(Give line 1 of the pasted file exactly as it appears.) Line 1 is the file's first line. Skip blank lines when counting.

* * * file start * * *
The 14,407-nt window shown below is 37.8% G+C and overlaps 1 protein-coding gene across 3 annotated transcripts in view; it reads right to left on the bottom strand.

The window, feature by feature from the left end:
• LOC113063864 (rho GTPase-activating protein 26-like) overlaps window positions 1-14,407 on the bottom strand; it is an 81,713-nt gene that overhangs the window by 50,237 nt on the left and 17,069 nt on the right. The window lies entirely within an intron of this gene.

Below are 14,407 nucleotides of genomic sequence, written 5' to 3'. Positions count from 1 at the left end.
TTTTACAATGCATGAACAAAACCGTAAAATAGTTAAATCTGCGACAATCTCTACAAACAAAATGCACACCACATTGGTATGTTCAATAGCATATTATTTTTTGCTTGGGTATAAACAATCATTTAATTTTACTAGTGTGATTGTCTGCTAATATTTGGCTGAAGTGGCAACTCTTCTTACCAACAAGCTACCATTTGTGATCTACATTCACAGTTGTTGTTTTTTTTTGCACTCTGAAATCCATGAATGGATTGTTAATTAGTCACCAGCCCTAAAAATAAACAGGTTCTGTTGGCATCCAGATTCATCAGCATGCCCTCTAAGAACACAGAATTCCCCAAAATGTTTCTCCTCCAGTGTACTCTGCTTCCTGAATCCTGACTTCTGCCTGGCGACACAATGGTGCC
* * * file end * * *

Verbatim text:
The 14,407-nt window shown below is 37.8% G+C and overlaps 1 protein-coding gene across 3 annotated transcripts in view; it reads right to left on the bottom strand.